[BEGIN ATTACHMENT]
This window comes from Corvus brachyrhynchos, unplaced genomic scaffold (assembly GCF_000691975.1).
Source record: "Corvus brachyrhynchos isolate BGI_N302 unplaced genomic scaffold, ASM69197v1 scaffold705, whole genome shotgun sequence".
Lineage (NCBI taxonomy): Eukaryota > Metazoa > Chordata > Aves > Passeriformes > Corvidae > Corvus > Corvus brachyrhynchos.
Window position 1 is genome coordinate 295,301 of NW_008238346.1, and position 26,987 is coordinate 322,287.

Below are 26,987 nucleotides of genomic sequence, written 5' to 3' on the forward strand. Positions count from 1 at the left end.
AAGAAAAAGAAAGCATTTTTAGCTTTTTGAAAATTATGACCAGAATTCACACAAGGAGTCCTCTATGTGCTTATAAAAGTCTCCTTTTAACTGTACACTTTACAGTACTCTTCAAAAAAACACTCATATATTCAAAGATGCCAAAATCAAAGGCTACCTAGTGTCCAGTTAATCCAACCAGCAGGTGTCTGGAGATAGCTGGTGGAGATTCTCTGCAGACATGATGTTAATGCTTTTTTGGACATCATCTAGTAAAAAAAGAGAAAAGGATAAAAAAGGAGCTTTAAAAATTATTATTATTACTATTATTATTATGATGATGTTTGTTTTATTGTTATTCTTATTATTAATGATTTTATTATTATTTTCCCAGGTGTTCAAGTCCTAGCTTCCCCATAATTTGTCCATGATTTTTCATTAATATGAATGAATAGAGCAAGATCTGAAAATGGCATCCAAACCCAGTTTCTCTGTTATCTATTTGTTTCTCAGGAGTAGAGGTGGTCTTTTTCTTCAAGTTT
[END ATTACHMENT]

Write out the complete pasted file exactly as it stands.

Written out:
This window comes from Corvus brachyrhynchos, unplaced genomic scaffold (assembly GCF_000691975.1).
Source record: "Corvus brachyrhynchos isolate BGI_N302 unplaced genomic scaffold, ASM69197v1 scaffold705, whole genome shotgun sequence".
Lineage (NCBI taxonomy): Eukaryota > Metazoa > Chordata > Aves > Passeriformes > Corvidae > Corvus > Corvus brachyrhynchos.
Window position 1 is genome coordinate 295,301 of NW_008238346.1, and position 26,987 is coordinate 322,287.

Below are 26,987 nucleotides of genomic sequence, written 5' to 3' on the forward strand. Positions count from 1 at the left end.
AAGAAAAAGAAAGCATTTTTAGCTTTTTGAAAATTATGACCAGAATTCACACAAGGAGTCCTCTATGTGCTTATAAAAGTCTCCTTTTAACTGTACACTTTACAGTACTCTTCAAAAAAACACTCATATATTCAAAGATGCCAAAATCAAAGGCTACCTAGTGTCCAGTTAATCCAACCAGCAGGTGTCTGGAGATAGCTGGTGGAGATTCTCTGCAGACATGATGTTAATGCTTTTTTGGACATCATCTAGTAAAAAAAGAGAAAAGGATAAAAAAGGAGCTTTAAAAATTATTATTATTACTATTATTATTATGATGATGTTTGTTTTATTGTTATTCTTATTATTAATGATTTTATTATTATTTTCCCAGGTGTTCAAGTCCTAGCTTCCCCATAATTTGTCCATGATTTTTCATTAATATGAATGAATAGAGCAAGATCTGAAAATGGCATCCAAACCCAGTTTCTCTGTTATCTATTTGTTTCTCAGGAGTAGAGGTGGTCTTTTTCTTCAAGTTT